Let Me Pitch You… Fantastic Four

I’m of a mind to do some short form stuff, and seeing as I haven’t updated this site for a while because I’m a trash bag carefully sculpted to look like a human, I should probably combine the two.

So, I’m going to give you my pitch on a Fantastic Four film, because nothing I pitch you can be worse than what they’ve actually made.

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Basic writing tips: heroes

John-Constantine

Yeah, okay, let’s do this one today.

You get a lot more leeway when it comes to the motivation of a hero. It’s a lot more justifiable to have heroes out doing good for the sake of good because, at its core, humanity is basically good. Most individual humans, despite their flaws, would probably step up to proper evil if they had a chance to do so. At least, this is what I choose to believe when I’m writing because I tend to go for worlds that haven’t been totally mashed by jackbooted authoritarians or corporate shitheels or the like.

But what if you are building one of these worlds? In a world where oppression and misery are the norm — think 1984 — then a hero for the sake of being heroic won’t work. They need a reason to fight against the bastards that are grinding them down, something more than just them being subjected to a horrible way of life. This horrible way of life is all they know, so there needs to be something else to push them to fight. Again, in 1984 this is Winston’s love for Julia, but it can be anything, so long as it gives the hero a look behind the curtain.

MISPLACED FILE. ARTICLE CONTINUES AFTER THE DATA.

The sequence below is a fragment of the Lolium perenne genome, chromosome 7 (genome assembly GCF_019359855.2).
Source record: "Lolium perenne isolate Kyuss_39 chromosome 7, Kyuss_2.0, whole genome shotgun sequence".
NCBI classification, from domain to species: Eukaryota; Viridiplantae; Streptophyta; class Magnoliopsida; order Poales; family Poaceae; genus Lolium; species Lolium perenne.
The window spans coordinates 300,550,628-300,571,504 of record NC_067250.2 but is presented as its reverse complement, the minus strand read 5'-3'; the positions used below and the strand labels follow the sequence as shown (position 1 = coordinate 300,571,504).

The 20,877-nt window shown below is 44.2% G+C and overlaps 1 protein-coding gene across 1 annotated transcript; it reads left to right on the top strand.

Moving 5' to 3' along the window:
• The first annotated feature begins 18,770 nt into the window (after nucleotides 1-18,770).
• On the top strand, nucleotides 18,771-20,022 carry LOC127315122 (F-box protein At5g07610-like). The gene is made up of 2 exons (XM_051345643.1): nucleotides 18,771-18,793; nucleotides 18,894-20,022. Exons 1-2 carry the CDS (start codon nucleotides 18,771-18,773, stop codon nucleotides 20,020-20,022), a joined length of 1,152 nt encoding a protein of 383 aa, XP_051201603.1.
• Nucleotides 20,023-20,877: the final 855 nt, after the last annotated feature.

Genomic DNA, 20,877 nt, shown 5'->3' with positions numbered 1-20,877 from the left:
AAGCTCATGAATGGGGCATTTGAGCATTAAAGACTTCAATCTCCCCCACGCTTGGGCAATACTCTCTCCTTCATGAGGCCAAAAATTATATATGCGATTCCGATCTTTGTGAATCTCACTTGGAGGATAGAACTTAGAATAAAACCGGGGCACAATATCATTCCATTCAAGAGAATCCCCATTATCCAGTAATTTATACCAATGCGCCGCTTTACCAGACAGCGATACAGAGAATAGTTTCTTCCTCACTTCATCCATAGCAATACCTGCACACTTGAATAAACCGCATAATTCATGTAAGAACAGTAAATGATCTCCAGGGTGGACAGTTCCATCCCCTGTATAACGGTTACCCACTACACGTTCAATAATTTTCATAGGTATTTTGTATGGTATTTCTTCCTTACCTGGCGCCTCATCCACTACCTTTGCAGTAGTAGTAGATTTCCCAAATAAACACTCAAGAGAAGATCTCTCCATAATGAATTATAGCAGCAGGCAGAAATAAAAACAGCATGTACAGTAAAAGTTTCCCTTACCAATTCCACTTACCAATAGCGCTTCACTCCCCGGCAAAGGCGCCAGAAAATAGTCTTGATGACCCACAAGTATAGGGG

Of course, just because they don’t live in a hellscape, doesn’t mean your hero doesn’t need these reasons. The way to make a hero interesting is to give him flaws, cracks in the veneer. The reason I can’t get on board with Superman as a hero, for instance, is because he’s so bloody perfect. The big blue boy scout. Truth, justice and the American way. That’s flat, dull, and for me not very compelling. Contrast that with the dude at the top of this post, John Constantine.

Constantine is best described as an arsehole. At his core he’s a good guy, but he’s selfish, often cowardly, a chain-smoker, rude and downright abrasive. He has a habit of sacrificing his friends if it will give him an advantage in a fight — which happens a lot — and never speaks plainly when a lie will do. This is a man that recently vowed to let the world burn and let billions of people die if it would let him save his own life and that of his ex-girlfriend.

But he is, ultimately a good guy.

That is the sort of hero I can get behind. Conflicted. Everyone has doubts about what they are doing, if your hero doesn’t then he’s not a person.